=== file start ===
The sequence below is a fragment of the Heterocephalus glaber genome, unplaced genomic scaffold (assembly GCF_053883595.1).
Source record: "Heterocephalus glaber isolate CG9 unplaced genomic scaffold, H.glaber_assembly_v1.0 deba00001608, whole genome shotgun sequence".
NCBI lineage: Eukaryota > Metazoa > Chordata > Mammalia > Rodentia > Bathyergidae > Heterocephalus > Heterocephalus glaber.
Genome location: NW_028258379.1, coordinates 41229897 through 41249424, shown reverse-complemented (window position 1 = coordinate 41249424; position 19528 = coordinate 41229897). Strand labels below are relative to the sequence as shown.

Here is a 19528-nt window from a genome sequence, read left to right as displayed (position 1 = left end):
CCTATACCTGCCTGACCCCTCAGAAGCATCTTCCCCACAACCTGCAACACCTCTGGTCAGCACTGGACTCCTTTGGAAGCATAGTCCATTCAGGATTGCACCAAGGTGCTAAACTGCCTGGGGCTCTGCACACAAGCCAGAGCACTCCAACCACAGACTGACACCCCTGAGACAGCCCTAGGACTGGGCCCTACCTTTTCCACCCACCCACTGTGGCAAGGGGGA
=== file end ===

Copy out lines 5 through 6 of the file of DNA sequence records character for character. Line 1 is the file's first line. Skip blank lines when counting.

Here is a 19528-nt window from a genome sequence, read left to right as displayed (position 1 = left end):
CCTATACCTGCCTGACCCCTCAGAAGCATCTTCCCCACAACCTGCAACACCTCTGGTCAGCACTGGACTCCTTTGGAAGCATAGTCCATTCAGGATTGCACCAAGGTGCTAAACTGCCTGGGGCTCTGCACACAAGCCAGAGCACTCCAACCACAGACTGACACCCCTGAGACAGCCCTAGGACTGGGCCCTACCTTTTCCACCCACCCACTGTGGCAAGGGGGA